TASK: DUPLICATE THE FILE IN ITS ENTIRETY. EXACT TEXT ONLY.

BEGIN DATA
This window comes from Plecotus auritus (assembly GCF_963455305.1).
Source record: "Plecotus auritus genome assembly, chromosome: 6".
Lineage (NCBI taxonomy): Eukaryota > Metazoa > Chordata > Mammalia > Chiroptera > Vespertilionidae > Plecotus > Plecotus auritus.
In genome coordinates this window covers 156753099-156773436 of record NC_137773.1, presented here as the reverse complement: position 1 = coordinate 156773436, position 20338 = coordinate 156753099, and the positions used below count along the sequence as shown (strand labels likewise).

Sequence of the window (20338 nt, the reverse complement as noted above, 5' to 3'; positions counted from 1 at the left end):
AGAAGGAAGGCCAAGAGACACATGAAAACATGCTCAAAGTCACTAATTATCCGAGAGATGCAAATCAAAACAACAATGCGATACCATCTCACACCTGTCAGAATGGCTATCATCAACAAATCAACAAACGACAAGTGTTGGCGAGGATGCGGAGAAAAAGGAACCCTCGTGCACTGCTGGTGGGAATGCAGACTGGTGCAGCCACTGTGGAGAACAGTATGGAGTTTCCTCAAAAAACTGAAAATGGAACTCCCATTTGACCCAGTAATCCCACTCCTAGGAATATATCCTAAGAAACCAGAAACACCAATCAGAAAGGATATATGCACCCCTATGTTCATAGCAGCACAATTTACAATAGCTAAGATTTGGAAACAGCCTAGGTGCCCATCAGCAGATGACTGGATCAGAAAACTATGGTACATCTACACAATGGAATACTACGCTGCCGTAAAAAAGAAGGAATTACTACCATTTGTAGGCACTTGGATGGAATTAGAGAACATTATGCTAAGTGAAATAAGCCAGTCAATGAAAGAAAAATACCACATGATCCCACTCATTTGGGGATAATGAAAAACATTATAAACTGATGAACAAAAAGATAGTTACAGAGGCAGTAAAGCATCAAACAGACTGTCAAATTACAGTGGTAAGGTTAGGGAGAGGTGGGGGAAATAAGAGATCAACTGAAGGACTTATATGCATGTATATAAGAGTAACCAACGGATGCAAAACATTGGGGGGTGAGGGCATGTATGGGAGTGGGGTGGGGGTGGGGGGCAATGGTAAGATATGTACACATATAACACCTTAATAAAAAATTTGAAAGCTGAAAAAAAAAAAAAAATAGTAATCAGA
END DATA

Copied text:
This window comes from Plecotus auritus (assembly GCF_963455305.1).
Source record: "Plecotus auritus genome assembly, chromosome: 6".
Lineage (NCBI taxonomy): Eukaryota > Metazoa > Chordata > Mammalia > Chiroptera > Vespertilionidae > Plecotus > Plecotus auritus.
In genome coordinates this window covers 156753099-156773436 of record NC_137773.1, presented here as the reverse complement: position 1 = coordinate 156773436, position 20338 = coordinate 156753099, and the positions used below count along the sequence as shown (strand labels likewise).

Sequence of the window (20338 nt, the reverse complement as noted above, 5' to 3'; positions counted from 1 at the left end):
AGAAGGAAGGCCAAGAGACACATGAAAACATGCTCAAAGTCACTAATTATCCGAGAGATGCAAATCAAAACAACAATGCGATACCATCTCACACCTGTCAGAATGGCTATCATCAACAAATCAACAAACGACAAGTGTTGGCGAGGATGCGGAGAAAAAGGAACCCTCGTGCACTGCTGGTGGGAATGCAGACTGGTGCAGCCACTGTGGAGAACAGTATGGAGTTTCCTCAAAAAACTGAAAATGGAACTCCCATTTGACCCAGTAATCCCACTCCTAGGAATATATCCTAAGAAACCAGAAACACCAATCAGAAAGGATATATGCACCCCTATGTTCATAGCAGCACAATTTACAATAGCTAAGATTTGGAAACAGCCTAGGTGCCCATCAGCAGATGACTGGATCAGAAAACTATGGTACATCTACACAATGGAATACTACGCTGCCGTAAAAAAGAAGGAATTACTACCATTTGTAGGCACTTGGATGGAATTAGAGAACATTATGCTAAGTGAAATAAGCCAGTCAATGAAAGAAAAATACCACATGATCCCACTCATTTGGGGATAATGAAAAACATTATAAACTGATGAACAAAAAGATAGTTACAGAGGCAGTAAAGCATCAAACAGACTGTCAAATTACAGTGGTAAGGTTAGGGAGAGGTGGGGGAAATAAGAGATCAACTGAAGGACTTATATGCATGTATATAAGAGTAACCAACGGATGCAAAACATTGGGGGGTGAGGGCATGTATGGGAGTGGGGTGGGGGTGGGGGGCAATGGTAAGATATGTACACATATAACACCTTAATAAAAAATTTGAAAGCTGAAAAAAAAAAAAAAATAGTAATCAGA